The percent of that that is fructose, you would have to drink like two or three sodas to get that much fructose into your body, and you would never eat that much fructose if you were eating the fruit. The way we consume liquid versus the way we consume solid foods is different in terms of brain chemistry and the filling effect in your stomach.

Carrie: Also, the fiber slows down the uptake of the sugar when you eat it.

Jonathan: Yes, and that’s the key thing too. These smoothies oftentimes, they are not just taking fruits and blending them up, they are taking fruit juices and some fruits and blending them up. When we make smoothies, we take whole fruits and we blend them up only.

Carrie: Right. So we have the fiber; the sugar that is in there, the fiber helps stop the sugar being released so readily into the bloodstream.

Jonathan: You also just won’t overdo it. That’s the beauty of whole foods, is it is very, very difficult, if not impossible, if we just eat the whole food and we eat a combination of non-starchy vegetables, nutrient-dense protein, whole-food fats and low-fructose fruits, it would literally be painful to overeat because of the wonderful fibrous, water-rich and protein-rich wrappers these things come in.

Also, it has been shown numerous times in brain-scan studies, if you eat something and you derive no pleasure from it, you are probably not going to keep eating it; and these foods are so satisfying that they fill us up quickly, so why would we continue to eat them? It is not like once you pop you can’t stop. Once you start eating whole foods, you feel satisfied and you stop and you are good, which is kind of ironic because when we look at these food products, they actually market that this doesn’t satisfy you.

That is what light beer is. Light beer is beer that is calories that do not fill you up. Yay, sign me up for that. That sounds awesome. How can we take a poison – again, you can drink alcohol intelligently in the Smarter Science of Slim, but it is fundamentally a poison. How can we take a poison, package it with some starch and then make it not fill you up?

Carrie: That actually is a really bright, shiny object, what you said before that. It is actually a brilliant point that they actually market that they don’t fill you up. One pop and you can’t stop. You are right. Its marketing doesn’t —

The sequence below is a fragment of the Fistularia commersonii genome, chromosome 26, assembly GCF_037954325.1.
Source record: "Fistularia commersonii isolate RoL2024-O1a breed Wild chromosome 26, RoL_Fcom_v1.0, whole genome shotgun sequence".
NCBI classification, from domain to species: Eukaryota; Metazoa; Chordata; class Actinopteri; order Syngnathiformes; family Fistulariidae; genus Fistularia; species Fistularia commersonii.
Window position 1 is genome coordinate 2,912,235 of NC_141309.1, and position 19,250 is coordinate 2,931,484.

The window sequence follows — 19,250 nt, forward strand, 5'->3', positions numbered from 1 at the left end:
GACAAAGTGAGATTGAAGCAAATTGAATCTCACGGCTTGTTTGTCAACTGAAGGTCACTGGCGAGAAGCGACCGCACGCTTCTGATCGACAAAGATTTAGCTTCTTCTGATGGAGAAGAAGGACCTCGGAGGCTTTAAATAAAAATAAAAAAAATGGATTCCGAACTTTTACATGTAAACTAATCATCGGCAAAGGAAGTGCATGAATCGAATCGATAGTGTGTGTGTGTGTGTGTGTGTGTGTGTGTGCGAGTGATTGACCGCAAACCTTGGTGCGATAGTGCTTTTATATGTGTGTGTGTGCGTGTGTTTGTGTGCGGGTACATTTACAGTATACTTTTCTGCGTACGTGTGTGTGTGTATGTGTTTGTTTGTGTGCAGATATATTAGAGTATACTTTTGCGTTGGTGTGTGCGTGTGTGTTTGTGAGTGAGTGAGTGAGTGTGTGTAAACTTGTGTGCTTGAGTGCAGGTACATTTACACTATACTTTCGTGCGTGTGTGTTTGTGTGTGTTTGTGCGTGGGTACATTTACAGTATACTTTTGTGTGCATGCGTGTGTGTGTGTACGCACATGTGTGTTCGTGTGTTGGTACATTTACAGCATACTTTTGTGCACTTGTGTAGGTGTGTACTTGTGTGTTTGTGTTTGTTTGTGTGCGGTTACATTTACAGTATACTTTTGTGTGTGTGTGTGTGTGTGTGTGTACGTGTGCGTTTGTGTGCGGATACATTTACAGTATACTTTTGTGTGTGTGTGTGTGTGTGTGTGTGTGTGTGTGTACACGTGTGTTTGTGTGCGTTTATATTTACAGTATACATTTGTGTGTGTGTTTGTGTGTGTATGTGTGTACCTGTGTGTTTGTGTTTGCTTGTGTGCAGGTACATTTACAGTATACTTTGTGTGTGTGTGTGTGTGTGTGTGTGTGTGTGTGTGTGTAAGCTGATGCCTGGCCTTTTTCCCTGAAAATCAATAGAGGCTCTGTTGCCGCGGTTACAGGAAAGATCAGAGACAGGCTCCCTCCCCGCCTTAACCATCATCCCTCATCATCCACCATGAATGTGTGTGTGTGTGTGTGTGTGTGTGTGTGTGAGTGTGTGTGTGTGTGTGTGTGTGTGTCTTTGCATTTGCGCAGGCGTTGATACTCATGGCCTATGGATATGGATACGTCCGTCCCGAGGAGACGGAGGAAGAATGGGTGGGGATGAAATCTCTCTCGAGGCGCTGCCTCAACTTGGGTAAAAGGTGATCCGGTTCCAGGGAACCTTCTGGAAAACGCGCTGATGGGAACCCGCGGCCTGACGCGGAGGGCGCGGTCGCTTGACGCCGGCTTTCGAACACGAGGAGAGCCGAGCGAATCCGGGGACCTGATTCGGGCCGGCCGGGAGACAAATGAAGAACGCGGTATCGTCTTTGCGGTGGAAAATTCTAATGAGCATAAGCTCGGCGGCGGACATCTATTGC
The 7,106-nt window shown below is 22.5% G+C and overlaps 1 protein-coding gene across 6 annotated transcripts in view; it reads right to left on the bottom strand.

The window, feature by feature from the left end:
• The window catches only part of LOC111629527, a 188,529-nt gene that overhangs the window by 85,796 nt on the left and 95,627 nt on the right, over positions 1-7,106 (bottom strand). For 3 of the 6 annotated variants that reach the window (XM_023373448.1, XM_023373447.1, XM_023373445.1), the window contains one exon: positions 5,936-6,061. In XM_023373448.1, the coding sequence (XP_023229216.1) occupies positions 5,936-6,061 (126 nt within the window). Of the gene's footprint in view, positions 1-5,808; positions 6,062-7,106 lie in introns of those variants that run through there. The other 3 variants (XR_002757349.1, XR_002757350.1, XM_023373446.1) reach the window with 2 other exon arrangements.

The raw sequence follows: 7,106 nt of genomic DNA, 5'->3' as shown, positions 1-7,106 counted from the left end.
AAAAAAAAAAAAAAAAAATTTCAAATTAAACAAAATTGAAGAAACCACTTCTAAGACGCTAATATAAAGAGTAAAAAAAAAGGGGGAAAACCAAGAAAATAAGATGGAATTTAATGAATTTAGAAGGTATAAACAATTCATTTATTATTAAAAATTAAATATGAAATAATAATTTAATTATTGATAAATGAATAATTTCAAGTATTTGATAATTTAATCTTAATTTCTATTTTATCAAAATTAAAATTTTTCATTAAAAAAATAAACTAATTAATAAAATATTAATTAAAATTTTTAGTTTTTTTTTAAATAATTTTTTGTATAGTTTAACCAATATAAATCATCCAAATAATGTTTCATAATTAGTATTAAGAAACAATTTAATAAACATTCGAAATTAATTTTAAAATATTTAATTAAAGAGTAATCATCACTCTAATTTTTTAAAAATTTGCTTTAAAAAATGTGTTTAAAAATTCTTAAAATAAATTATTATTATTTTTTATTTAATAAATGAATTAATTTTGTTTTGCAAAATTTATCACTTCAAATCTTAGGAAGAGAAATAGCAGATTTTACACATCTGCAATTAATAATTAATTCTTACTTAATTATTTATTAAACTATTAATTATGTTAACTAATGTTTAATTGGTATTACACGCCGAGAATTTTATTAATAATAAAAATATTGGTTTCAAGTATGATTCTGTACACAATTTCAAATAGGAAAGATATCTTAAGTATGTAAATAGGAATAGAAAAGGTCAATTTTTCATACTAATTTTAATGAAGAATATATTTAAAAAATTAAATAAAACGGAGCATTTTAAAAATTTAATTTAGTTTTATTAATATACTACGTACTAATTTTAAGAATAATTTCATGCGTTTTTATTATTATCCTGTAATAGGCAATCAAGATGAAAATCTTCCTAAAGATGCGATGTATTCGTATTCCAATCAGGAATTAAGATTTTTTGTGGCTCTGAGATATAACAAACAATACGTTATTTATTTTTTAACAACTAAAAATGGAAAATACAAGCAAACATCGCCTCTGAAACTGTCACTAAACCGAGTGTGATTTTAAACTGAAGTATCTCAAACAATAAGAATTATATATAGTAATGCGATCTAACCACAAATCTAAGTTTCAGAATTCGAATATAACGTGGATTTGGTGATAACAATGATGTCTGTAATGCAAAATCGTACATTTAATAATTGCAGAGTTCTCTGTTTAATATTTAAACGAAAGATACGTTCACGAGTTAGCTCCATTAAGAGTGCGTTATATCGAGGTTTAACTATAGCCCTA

Jonathan: There is always room for Jell-O.

Carrie: Yes, I had never thought of it like that.

Jonathan: It is marketed as an attribute, as a positive benefit of their food, low satiety.

Carrie: But it doesn’t fill you up.

Jonathan: You are paying for a food — that’s like saying, Our university actually doesn’t teach you anything.

Carrie: You can come back forever and you will never learn.

Jonathan: You will never learn anything. Like how twisted of a system do we live in? This water will never quench your thirst, buy our water. It doesn’t — what? Isn’t the point of consuming something to be satisfied by it? I guess that’s what a couple of billion dollars in marketing will do.

Carrie: You are going have to reel me in because my brain has gone off over there now. People, fruit juices, don’t do it.

Jonathan: Don’t do it. Stay smoothie at home. If you can do a Vitamix, do a Vitamix, we have got reconditioned ones for $330. If you can’t, Ninja is another brand which folks use; not as good as Vitamix or Blendtec, but it’s like $120. So those aren’t too bad, but Carrie, I think that’s good stuff.

Carrie: Yes.

Jonathan: I think what we should do is just eat more and exercise less, but do it smarter, what do you think?

Carrie: I am so with you, especially the exercising less part.

Jonathan: I love it. Well, folks, I hope you enjoyed Carrie and myself just having a good time this week, as we try to do every week.

Carrie: Yes, we do.

Jonathan: We will see you next week.

– Are Naked brand juices SANE?
– What’s all fuss about Vitamix and how to save money on one?
– Rhubarb and the SANE things you can do with it. Note: If you have or are at risk for kidney stones please read this important note about rhubarb.